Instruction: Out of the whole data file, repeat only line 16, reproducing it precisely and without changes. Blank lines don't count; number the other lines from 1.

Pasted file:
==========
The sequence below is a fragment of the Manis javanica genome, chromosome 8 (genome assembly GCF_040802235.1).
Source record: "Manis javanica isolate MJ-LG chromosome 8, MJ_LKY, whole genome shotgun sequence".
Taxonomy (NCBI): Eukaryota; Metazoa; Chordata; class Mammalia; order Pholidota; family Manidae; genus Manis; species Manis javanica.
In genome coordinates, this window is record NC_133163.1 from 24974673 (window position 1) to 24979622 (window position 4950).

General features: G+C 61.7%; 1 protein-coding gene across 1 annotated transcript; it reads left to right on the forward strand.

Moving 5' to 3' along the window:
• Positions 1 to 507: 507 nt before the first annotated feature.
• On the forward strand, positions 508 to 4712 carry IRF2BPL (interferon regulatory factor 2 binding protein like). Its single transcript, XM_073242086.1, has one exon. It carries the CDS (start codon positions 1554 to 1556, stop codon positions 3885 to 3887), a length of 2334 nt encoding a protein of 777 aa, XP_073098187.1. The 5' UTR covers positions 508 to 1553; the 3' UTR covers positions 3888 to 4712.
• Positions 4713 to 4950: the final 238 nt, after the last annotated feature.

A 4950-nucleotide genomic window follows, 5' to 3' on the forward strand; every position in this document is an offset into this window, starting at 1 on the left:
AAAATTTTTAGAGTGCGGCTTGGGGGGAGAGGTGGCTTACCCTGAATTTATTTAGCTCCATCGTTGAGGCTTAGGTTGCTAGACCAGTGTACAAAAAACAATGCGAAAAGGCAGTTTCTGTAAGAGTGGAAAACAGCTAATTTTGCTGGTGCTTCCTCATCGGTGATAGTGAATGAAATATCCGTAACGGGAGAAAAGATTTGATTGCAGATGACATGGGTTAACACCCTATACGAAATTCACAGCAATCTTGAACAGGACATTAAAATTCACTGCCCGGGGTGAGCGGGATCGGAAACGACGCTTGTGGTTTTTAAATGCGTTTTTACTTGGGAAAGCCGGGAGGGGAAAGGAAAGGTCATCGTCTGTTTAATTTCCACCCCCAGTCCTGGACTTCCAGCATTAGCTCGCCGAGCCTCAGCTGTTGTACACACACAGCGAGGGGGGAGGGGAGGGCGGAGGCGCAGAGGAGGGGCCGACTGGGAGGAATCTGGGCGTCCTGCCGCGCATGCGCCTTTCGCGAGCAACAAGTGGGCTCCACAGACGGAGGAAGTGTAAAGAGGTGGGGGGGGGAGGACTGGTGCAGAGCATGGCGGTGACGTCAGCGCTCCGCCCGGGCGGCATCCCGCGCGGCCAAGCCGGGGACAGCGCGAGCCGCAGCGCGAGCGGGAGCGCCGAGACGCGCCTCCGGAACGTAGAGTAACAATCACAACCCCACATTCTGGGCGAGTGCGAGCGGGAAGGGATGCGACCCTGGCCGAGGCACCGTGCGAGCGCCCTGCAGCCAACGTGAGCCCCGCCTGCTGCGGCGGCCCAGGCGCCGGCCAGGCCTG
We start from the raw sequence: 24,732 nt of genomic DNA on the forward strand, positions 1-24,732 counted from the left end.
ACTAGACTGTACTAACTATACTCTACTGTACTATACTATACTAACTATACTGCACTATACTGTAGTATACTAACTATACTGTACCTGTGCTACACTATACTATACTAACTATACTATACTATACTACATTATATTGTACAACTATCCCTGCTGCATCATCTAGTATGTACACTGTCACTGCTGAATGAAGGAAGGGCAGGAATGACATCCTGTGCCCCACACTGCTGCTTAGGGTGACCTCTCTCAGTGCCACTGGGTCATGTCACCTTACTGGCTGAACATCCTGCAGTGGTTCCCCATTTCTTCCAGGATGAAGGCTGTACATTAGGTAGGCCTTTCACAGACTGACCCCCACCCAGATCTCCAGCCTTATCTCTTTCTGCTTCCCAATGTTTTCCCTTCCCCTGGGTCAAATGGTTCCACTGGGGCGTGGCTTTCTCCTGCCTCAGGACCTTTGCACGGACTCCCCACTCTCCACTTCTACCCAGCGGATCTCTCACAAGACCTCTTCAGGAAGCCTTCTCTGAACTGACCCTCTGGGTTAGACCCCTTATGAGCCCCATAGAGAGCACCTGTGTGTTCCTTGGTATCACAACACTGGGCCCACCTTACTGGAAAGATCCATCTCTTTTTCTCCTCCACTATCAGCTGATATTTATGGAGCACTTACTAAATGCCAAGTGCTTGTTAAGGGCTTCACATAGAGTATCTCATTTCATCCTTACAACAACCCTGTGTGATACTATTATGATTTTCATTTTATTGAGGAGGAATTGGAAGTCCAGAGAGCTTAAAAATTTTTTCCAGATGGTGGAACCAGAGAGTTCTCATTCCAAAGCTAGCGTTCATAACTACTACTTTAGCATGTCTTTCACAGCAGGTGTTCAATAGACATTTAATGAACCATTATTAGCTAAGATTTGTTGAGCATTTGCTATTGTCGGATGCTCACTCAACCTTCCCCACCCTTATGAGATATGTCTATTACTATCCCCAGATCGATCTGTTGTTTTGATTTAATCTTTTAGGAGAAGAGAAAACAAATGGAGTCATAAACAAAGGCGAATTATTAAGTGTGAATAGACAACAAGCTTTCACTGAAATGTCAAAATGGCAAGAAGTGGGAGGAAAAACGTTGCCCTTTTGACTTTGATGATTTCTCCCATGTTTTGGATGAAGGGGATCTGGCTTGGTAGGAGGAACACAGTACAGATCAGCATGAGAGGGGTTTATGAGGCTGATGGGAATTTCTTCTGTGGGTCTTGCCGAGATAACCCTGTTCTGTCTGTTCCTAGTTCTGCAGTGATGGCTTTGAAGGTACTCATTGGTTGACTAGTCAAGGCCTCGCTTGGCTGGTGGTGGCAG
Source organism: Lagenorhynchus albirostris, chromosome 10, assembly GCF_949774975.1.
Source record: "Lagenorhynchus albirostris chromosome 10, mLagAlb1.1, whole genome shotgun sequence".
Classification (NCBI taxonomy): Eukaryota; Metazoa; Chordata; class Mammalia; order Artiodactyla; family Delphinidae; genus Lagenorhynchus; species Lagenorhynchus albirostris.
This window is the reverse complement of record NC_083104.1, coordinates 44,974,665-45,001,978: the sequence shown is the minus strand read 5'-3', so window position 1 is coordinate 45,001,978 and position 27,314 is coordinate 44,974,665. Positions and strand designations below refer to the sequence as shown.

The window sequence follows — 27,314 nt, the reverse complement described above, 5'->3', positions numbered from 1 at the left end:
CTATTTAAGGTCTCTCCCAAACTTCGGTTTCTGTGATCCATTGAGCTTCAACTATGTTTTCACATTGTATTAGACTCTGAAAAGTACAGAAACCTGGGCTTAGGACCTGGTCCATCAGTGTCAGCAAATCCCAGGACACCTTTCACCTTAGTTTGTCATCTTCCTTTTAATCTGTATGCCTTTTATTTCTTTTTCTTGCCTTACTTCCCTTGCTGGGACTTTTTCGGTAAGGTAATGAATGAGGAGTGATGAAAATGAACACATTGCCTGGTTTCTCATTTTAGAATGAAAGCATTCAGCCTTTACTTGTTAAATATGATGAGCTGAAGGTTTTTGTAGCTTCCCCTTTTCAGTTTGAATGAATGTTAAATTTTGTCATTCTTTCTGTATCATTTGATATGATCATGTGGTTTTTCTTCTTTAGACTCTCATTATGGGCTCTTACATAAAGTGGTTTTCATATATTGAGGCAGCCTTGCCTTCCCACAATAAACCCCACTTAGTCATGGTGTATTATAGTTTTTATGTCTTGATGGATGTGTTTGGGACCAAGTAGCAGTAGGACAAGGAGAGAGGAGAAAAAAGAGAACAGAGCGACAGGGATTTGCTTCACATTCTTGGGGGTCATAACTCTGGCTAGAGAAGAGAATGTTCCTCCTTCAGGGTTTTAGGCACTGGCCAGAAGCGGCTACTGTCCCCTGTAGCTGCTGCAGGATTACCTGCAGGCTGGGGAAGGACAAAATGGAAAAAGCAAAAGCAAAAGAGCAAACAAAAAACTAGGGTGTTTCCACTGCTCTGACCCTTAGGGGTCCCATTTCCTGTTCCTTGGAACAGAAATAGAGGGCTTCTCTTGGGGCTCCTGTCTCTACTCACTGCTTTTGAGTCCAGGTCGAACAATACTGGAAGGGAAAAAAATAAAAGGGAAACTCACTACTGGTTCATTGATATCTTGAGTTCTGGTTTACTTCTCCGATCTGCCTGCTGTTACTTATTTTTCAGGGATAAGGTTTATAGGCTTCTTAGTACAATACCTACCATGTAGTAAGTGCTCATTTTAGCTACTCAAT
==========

Classification (NCBI taxonomy): Eukaryota; Metazoa; Chordata; class Mammalia; order Artiodactyla; family Delphinidae; genus Lagenorhynchus; species Lagenorhynchus albirostris.